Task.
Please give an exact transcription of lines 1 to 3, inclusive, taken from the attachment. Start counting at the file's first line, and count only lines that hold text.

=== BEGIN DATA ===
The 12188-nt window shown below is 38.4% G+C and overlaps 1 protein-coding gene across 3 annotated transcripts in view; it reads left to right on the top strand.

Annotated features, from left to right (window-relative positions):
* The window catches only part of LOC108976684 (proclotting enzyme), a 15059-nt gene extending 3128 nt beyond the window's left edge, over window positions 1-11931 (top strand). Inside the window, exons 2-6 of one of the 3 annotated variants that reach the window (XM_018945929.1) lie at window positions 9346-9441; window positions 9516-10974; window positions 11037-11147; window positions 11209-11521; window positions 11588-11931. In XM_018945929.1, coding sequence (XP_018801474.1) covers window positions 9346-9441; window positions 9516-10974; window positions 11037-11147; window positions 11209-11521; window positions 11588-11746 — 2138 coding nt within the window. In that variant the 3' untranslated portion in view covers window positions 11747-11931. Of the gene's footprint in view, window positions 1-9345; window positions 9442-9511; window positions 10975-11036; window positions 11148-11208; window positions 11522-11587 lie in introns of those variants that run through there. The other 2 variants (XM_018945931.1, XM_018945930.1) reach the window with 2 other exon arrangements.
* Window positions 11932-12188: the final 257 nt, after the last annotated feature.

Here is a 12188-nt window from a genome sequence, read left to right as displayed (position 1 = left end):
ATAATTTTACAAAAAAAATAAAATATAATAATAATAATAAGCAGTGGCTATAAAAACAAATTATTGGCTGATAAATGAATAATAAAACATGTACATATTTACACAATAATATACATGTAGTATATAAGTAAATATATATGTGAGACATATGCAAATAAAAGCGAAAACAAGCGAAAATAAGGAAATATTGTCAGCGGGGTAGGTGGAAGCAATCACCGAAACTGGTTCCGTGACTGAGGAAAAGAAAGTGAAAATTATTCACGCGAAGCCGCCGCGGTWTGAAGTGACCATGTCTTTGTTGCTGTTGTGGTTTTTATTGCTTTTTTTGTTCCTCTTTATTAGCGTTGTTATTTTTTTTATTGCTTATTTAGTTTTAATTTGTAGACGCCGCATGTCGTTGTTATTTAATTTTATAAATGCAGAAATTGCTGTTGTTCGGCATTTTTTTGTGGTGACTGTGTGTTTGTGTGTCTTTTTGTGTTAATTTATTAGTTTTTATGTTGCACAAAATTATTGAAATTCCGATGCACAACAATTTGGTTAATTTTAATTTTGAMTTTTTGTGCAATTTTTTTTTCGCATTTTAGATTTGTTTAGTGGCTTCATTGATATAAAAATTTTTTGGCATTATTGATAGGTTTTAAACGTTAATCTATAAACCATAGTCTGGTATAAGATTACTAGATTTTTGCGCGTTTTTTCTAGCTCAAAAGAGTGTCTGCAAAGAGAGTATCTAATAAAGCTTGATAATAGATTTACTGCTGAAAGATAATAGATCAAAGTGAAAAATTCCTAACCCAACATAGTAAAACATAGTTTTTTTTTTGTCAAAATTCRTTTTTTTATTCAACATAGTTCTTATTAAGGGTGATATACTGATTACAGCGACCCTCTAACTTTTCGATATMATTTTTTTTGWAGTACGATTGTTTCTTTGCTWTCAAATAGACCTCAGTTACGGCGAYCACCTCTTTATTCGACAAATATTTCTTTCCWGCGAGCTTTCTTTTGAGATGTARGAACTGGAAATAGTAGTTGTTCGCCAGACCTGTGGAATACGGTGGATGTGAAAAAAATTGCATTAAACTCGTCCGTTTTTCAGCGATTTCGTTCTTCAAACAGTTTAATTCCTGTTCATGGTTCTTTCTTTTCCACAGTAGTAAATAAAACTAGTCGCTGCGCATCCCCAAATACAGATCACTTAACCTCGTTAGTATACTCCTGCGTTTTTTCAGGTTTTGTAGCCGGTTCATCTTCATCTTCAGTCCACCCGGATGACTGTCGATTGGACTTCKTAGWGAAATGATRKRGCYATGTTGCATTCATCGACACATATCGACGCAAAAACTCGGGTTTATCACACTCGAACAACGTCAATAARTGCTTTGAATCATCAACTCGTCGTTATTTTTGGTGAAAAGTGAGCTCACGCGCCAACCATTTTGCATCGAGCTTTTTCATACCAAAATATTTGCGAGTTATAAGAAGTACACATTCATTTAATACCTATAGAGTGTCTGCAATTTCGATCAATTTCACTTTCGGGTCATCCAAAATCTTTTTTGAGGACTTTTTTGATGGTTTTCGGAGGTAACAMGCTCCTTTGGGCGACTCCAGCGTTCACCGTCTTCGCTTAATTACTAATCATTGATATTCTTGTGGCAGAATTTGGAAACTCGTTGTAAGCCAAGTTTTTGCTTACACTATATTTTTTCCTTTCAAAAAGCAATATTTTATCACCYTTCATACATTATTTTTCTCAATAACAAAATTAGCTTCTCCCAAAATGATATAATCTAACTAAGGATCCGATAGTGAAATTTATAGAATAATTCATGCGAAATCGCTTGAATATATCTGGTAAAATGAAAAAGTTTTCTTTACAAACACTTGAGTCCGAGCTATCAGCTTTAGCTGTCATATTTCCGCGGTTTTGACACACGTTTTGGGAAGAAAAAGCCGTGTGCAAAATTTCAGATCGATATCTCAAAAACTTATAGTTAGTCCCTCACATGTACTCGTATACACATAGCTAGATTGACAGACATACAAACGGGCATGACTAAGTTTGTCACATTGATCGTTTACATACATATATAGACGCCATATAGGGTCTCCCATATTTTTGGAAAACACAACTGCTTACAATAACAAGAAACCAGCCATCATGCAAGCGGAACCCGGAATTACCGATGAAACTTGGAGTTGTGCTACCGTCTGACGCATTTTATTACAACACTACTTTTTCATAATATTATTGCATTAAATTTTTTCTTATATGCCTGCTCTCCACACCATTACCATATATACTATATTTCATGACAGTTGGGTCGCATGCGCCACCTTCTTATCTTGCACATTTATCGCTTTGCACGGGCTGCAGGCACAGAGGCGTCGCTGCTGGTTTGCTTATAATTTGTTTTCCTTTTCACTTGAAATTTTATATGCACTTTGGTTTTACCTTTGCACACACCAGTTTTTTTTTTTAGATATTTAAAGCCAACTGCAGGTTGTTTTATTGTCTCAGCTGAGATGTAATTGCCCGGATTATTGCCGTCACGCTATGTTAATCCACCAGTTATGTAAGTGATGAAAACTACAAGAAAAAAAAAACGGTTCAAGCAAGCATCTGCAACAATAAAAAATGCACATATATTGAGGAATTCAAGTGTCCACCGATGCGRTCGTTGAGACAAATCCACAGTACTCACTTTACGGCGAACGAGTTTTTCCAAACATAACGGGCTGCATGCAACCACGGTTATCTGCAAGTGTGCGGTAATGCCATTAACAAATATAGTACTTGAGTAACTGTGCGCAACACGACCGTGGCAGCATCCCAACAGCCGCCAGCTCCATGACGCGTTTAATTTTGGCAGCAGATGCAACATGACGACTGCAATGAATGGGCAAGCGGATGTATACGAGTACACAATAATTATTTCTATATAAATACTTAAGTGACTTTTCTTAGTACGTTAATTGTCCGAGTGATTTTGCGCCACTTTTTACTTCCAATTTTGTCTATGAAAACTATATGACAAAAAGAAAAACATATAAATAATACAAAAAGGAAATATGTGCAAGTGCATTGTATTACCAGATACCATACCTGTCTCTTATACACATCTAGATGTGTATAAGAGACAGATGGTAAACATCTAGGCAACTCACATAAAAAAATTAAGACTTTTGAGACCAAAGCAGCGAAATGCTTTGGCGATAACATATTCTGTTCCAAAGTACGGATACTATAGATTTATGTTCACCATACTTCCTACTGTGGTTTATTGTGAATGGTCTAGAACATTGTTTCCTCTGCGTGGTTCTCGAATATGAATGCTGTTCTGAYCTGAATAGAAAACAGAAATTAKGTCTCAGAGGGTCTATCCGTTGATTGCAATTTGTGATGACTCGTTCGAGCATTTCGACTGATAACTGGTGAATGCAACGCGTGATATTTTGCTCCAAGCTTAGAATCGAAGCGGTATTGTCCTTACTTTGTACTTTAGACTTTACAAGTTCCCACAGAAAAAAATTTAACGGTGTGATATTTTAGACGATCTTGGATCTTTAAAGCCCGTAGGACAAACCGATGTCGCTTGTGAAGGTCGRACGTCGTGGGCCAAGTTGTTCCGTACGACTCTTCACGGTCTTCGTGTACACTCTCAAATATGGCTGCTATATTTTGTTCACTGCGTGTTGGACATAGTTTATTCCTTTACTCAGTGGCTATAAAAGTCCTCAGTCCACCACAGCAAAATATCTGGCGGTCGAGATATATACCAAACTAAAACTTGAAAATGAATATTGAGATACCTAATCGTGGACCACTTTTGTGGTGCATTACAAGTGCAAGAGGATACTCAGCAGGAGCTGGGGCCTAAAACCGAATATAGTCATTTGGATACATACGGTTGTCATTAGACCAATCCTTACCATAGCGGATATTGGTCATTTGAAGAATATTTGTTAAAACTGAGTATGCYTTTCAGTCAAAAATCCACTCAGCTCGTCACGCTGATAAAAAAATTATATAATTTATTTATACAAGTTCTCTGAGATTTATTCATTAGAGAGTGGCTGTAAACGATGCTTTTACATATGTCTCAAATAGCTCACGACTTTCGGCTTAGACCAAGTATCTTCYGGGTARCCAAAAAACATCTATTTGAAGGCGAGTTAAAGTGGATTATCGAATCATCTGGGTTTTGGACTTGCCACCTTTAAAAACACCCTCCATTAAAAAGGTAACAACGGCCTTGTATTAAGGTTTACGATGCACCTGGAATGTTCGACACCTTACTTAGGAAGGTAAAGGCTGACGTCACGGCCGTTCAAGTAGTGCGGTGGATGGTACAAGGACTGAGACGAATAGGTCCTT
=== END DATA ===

The 12188-nt window shown below is 38.4% G+C and overlaps 1 protein-coding gene across 3 annotated transcripts in view; it reads left to right on the top strand.

Annotated features, from left to right (window-relative positions):
* The window catches only part of LOC108976684 (proclotting enzyme), a 15059-nt gene extending 3128 nt beyond the window's left edge, over window positions 1-11931 (top strand). Inside the window, exons 2-6 of one of the 3 annotated variants that reach the window (XM_018945929.1) lie at window positions 9346-9441; window positions 9516-10974; window positions 11037-11147; window positions 11209-11521; window positions 11588-11931. In XM_018945929.1, coding sequence (XP_018801474.1) covers window positions 9346-9441; window positions 9516-10974; window positions 11037-11147; window positions 11209-11521; window positions 11588-11746 — 2138 coding nt within the window. In that variant the 3' untranslated portion in view covers window positions 11747-11931. Of the gene's footprint in view, window positions 1-9345; window positions 9442-9511; window positions 10975-11036; window positions 11148-11208; window positions 11522-11587 lie in introns of those variants that run through there. The other 2 variants (XM_018945931.1, XM_018945930.1) reach the window with 2 other exon arrangements.